Home Food RECIPE: Datemaki – Sweet Rolled Omelet

RECIPE: Datemaki – Sweet Rolled Omelet

Datemaki – Sweet Rolled Omelet

Serves 4-6 | Prep time 20 minutes | Cook time 25-30 minutes

What’s your favorite Osechi Ryori? Osechi Ryori are traditional Japanese New Year’s foods. You can buy assorted Osechi boxes from restaurants and grocery stores, or some dishes can be easily made at home, such as Namasu (daikon and carrot salad in sweet vinaigrette), Kuromame(sweet black soybeans) and Chikuzen-Ni. But most people still buy Nerimono (fish paste products) such as Kamaboko (a type of fish cake, often available in red and white for New Year’s celebration).

Datemaki (sweet rolled omelet with white fish paste called ‘surimi’) is also a type of Nerimono that is commonly available commercially. It was not my favorite osechi dish, because it was overly sweet for my taste. But that changed a few years ago, when I was invited to an Osechi potluck hosted by a friend of mine, at which everyone was asked to participate in making some osechi ryori. I decided to give a low-sugar, no-additive version of datemaki a try. It turned out it was much easier to make than I had thought. It has instantly become one my favorite Osechi since.

Ingredients and cooking steps are simple and straightforward. I used Hanpen (a type of soft fish cake) instead of surimi to make the recipe even easier and more economical. For the 2019 New Year, add this great homemade datemaki to your osechi repertoire for your family!




  • 3 inch sheet kombu
  • ¼ cup bonito flakes


  • 1 package Hanpen (3.5-3.8 oz.)
  • 4 large eggs, beaten
  • 3 Tbsp. dashi
  • ½ Tbsp. Usukuchi (light-colored) soy sauce
  • 4 Tbsp. sugar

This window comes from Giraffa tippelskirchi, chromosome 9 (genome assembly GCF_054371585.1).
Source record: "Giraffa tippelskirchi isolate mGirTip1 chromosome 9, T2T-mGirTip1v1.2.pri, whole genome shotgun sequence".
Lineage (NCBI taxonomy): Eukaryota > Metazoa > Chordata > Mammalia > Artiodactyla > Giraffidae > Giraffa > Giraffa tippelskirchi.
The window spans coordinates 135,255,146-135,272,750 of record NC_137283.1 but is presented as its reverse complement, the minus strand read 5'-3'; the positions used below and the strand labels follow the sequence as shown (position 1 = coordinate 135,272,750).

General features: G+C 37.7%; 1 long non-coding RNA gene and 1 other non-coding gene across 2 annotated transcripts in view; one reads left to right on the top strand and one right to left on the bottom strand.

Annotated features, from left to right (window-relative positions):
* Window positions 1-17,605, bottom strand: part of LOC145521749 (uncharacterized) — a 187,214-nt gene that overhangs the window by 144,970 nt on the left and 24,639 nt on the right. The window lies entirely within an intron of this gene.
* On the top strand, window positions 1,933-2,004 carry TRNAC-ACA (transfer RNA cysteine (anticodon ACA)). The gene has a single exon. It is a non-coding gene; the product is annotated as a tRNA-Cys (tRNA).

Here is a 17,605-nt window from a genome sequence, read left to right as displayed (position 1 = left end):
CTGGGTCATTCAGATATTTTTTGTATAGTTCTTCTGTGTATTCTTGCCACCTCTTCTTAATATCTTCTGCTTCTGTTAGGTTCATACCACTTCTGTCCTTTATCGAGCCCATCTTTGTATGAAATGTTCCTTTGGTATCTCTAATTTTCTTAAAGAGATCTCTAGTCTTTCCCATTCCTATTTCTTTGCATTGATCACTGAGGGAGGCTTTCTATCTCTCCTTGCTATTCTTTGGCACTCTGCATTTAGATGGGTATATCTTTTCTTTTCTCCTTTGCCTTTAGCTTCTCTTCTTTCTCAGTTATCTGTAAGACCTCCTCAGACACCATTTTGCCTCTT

• 1 Tbsp. mirin

Make dashi

Boil 2 cups water in a medium sauce pan. Add chestnuts and cook for about 15 minutes. Strain and cool the chestnut to room temperature. Then peel the chestnuts using a pairing knife. Set aside.

Make dashi

  1. Put kombu and 2 cups of water in a medium saucepan and heat over medium-high heat.
  2. Once kombu is hydrated and water starts to boil, add bonito flakes and reduce heat to medium.
  3. Cook for a minute and remove from heat. Cool to room temperature and strain. Discard the kombu and bonito flakes. Set aside.

Make Datemaki

  1. Preheat oven to 390F (200C).
  2. Line an 8×8 square baking pan with parchment paper to cover the bottom and sides of the pan.
  3. Tear Hanpen by hand into small pieces and put them in a food processor or blender. Grind hanpen until smooth. Add eggs, dashi, soy sauce, sugar and mirin and process again for a few minutes.
  4. Pour the egg batter into the lined baking pan and put it on the middle rack in the oven. Bake for 25-30 minutes until the surface turns golden brown.
  5. While the omelet is hot, put a sushi mat with the flat side up on top of the omelet, and flip the mat and pan together, holding the mat with one hand wearing a glove. Remove the pan and parchment paper.
  6. Align the omelet with the bottom of the sushi mat. With a paring knife, score a few shallow lines along the bottom of the omelet, about an inch from the edge. Then roll up the omelet with the sushi mat tightly and secure the roll with a few rubber bands.
  7. Cool the omelet to room temperature then in the fridge for a few hours or longer. Remove the mat and cut the omelet crosswise into ½ inch slices.

Recipe by Kanako Koizumi | www. kozmokitchen.com

Kanako, a native of Akita, Japan, is a chef, author and instructor focused on authentic Japanese homecooking. Chef Kanako also offers in-home private cooking classes for groups up to 12. You can reach her at info@kozmokitchen.com.

Kanako’s popular Nabe hands-on classes at PCC Cooks will start in February, this with
an addition of a new recipe “SUKIYAKI”!
Sign up now at https://www.pccmarkets.com/class/japanese-nabe-party/